Sap Flow Measurement Range.
A sap flow sensor's primary role is to measure sap flow, or water flow, in plants. It is expected that commercially available sap flow sensors should cover the entire range of sap flow within plants. However, most of these sensors surprisingly fail to perform this basic function, posing a significant obstacle to accurate scientific research across various fields, including plant physiology, hydrology, and environmental management. Understanding the inherent flaws in commercial sap flow sensors is crucial to addressing this research problem.
Understanding the Parameters.
Plant physiologists and hydrologists present data in terms of sap flow, sap flux density, sap velocity, or heat velocity. These parameters are closely related but have distinct differences. Sap flow represents the total flow of sap across the plant's xylem tissue, while sap flux density and sap velocity both denote the amount of sap flow per unit area of xylem. Heat velocity, the rate of heat movement within the xylem, serves as the foundational parameter measured by most commercial sap flow sensors.
In summary, sap flow sensors directly measure heat velocity, which is then used to estimate sap flux density or sap velocity, and finally, total sap flow. When discussing the observable measurement range of sap flow in plants, heat velocity is the common unit of measurement.
Observable Range of Heat Velocity.
Published values of heat velocity range from approximately -20 to +500 centimetres per hour (-20 to +500 cm/hr). This range, obtained from diverse plant species, reflects the general heat velocity in most plants, with some notable outliers.
The fastest heat velocity has been recorded in species such as Eucalyptus mannifera (~500 cm/hr, Forster, 2020), grapevine (Vitis vinifera, ~110 cm/hr, Intrigliolo et al., 2009), plane tree (Platanus × acerifoli, ~150 cm/hr, Morton et al., 2016), and soybean (Glycine max, ~265 cm/hr, Cohen et al 1993).
Some observant readers may wonder how velocity can have a negative value. Velocity, or flow, in plants can either be positive or negative. By convention, a negative value is assigned to heat velocity (or sap flux density or sap flow) when sap is moving in the direction from the canopy towards the roots. This is also known as reverse flow or hydraulic redistribution. Conversely, positive flow is sap moving in the direction from the roots, trunk, branches, and to the leaves.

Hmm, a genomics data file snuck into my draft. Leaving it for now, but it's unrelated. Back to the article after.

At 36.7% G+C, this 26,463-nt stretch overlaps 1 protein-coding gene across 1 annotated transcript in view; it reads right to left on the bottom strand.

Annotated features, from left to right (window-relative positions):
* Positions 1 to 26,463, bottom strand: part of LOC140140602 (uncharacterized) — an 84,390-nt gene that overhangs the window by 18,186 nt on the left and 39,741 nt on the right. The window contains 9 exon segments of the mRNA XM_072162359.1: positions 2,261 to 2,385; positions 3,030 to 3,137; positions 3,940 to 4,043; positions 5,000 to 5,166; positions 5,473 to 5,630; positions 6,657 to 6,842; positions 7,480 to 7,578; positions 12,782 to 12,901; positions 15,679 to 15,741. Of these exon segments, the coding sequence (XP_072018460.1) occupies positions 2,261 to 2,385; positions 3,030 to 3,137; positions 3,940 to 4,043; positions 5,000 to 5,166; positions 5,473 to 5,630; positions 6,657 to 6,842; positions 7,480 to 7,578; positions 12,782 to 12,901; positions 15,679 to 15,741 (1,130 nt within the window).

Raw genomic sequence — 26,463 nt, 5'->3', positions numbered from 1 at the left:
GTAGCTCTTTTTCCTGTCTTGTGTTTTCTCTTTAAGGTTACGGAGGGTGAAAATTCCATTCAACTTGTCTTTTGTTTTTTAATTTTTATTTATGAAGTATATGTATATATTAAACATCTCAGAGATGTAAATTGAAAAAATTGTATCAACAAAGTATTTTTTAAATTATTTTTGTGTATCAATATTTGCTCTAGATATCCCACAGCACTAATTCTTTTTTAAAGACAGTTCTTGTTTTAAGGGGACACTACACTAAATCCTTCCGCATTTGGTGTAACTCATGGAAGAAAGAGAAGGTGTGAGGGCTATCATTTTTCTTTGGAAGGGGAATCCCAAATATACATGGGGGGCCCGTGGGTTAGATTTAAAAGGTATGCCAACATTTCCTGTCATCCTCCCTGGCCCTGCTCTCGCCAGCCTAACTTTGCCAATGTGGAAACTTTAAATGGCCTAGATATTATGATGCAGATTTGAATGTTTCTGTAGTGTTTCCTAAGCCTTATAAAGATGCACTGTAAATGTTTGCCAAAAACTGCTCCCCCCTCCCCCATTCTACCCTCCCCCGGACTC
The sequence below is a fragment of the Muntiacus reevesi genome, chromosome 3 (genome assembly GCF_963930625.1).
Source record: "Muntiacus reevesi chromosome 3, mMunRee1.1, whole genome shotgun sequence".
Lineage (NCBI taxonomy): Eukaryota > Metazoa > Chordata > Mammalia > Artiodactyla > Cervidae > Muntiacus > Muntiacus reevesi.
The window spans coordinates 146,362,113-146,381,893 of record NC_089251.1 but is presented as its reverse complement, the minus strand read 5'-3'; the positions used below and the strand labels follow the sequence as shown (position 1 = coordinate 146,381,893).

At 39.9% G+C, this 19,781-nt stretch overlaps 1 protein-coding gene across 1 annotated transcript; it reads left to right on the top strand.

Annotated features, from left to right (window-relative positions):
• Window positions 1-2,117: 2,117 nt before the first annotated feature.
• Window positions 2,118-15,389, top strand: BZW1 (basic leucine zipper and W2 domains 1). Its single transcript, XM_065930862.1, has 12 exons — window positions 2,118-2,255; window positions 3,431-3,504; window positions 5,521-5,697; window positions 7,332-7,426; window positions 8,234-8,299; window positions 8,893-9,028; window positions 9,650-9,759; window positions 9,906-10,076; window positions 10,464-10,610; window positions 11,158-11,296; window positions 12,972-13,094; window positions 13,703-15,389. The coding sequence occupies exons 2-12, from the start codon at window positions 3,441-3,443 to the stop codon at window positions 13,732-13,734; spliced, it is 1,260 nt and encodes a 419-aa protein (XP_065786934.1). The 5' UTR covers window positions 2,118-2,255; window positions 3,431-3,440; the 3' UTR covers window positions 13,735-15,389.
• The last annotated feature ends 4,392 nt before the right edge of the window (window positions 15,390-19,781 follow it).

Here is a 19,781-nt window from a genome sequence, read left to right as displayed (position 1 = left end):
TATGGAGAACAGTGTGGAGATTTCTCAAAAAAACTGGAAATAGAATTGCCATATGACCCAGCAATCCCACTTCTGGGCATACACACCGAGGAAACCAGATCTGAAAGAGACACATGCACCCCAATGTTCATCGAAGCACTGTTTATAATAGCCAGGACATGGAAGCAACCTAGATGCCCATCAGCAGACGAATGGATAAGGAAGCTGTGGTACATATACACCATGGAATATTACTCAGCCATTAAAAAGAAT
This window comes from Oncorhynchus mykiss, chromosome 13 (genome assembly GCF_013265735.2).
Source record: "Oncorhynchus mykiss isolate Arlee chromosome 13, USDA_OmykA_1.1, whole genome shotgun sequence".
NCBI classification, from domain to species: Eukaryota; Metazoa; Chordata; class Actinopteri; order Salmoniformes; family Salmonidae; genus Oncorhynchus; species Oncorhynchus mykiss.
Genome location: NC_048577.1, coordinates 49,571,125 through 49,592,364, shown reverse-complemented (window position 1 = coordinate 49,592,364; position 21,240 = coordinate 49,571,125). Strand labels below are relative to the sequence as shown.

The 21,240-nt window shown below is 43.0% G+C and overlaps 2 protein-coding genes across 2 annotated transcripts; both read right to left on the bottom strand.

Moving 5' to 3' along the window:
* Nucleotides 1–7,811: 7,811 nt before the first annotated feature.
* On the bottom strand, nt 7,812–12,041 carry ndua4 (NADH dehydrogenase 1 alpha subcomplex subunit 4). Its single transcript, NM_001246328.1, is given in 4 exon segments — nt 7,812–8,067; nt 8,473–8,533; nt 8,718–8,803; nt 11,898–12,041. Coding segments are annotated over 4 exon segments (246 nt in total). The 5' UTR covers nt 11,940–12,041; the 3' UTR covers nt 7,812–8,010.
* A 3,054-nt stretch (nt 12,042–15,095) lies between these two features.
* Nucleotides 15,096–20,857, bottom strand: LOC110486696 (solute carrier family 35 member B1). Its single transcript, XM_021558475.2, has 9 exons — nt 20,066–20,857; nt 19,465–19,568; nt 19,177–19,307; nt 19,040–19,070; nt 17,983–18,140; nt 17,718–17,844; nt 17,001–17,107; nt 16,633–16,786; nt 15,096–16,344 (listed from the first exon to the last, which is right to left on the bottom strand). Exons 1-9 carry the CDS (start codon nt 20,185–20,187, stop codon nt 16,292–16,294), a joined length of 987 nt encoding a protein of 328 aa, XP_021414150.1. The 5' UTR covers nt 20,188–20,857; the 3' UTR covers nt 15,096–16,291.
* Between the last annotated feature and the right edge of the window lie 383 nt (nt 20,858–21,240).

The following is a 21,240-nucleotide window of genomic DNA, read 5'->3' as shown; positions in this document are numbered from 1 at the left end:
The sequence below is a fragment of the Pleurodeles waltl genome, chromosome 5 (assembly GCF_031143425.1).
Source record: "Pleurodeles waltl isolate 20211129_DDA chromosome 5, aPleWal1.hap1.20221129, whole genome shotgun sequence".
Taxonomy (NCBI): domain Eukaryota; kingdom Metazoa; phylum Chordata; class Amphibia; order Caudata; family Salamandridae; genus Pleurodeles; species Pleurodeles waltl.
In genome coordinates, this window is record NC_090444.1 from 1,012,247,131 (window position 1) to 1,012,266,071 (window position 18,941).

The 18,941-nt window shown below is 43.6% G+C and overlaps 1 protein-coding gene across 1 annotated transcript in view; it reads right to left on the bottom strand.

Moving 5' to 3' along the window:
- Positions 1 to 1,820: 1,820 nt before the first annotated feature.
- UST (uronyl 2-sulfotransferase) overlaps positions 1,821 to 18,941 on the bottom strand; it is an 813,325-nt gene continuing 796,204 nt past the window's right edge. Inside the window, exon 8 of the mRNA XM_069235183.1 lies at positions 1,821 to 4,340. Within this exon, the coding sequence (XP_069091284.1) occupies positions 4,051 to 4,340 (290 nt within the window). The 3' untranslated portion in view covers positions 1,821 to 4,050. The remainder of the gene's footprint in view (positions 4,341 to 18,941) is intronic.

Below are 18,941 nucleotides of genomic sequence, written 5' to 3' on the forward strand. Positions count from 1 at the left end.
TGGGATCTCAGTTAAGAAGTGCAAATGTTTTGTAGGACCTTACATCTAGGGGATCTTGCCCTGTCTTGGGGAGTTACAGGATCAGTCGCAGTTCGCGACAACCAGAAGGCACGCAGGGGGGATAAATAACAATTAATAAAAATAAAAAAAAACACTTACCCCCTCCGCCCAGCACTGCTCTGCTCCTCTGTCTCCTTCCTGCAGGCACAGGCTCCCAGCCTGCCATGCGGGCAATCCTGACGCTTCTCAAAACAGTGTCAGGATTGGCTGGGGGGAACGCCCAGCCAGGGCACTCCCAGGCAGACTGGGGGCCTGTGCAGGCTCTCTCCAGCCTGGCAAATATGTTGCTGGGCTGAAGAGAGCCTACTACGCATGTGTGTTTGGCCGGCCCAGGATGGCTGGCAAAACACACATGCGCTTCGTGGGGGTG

Sap Flow Methods and Limitations.
Various methods estimate sap flow from heat-based sensors, such as thermal dissipation, compensation heat pulse, T-max, heat ratio, and Dual Method Approach. The following diagram summarises the measurement range each
method can resolve. As the diagram shows, the Dual Method Approach stands out as the only method capable of resolving the entire heat velocity range observable in plants. Moreover, the full range of the Dual Method Approach is between -1000 to +1000 cm/hr.
A diagram summarising the measurement range of popular sap flow methods. Only the Dual Method Approach can resolve, or measure, the entire range of sap flow observable in plants. Note that the diagram is not to scale and is for illustrative purposes only.
The inability of most sap flow methods to measure the entire range of heat velocity was demonstrated by Pearsall et al (2014). The researchers measured sap flow in grapevines in California, USA, via the heat ratio and compensation heat pulse methods. Figure 2 in Pearsall et al (2014) demonstrates the stark contrast in measurement range between the sap flow methods. The maximum value the heat ratio measured was approximately 20 cm/hr, whereas the maximum value recorded by the compensation heat pulse method was greater than 250 cm/hr. A scientific study only relying on the heat ratio method may potentially underestimate true sap flow by orders of magnitude. Such a level of error is clearly unacceptable and must carefully be considered by sap flow scientists.
An example dataset highlighting the measurement range limitation of sap flow methods. In this instance, the heat ratio method underestimates true velocity with a significant amount of error. This, and many other studies, demonstrate that the heat ratio is a poor sap flow method because it cannot measure a wide range of sap flow in plants. Image source: Figure 2, Pearsall et al, 2014.
Solution: Dual Method Approach.
The Dual Method Approach, theoretically measuring heat velocity from -1000 to +1000 cm/hr, emerges as the ideal solution to the measurement range limitation. This approach has been successfully implemented in various studies, offering precise measurements across a wide range of heat velocities.
Forster (2019, 2020) provided a detailed description of the Dual Method Approach and has been subsequently implemented by Forster and Englefield (2021), Forster et al (2022), Kinzinger et al (2023), Kühnhammer et al (2023), Wheeler et al (2023), and more.
Importantly, The Dual Method Approach precisely measures zero to very slow as well as extremely fast sap flow. The Dual Method Approach is ideally suited to measuring zero, slow, moderate, and extremely fast rates of heat velocity.
The observable heat velocity range in plants spans from approximately -20 to +500 cm/hr. To ensure the most accurate and reliable scientific research, it is strongly recommended that researchers consider the Dual Method Approach for sap flow projects.